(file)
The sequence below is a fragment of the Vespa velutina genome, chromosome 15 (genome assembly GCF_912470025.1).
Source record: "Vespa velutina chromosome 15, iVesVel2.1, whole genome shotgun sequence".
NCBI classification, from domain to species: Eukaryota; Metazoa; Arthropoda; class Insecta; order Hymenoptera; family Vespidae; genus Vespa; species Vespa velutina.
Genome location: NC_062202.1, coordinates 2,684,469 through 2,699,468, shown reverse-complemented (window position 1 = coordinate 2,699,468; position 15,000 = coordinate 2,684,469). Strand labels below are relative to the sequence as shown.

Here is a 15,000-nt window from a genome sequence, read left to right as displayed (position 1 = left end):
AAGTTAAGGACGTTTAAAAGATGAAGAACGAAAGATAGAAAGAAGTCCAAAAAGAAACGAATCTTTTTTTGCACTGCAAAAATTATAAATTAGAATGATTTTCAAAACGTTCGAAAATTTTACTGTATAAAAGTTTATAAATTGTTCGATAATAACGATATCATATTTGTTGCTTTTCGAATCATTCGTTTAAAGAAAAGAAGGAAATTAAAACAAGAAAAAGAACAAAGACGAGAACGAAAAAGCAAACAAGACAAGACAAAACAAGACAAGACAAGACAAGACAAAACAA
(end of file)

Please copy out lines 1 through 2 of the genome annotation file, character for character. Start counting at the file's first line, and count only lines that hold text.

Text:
The sequence below is a fragment of the Vespa velutina genome, chromosome 15 (genome assembly GCF_912470025.1).
Source record: "Vespa velutina chromosome 15, iVesVel2.1, whole genome shotgun sequence".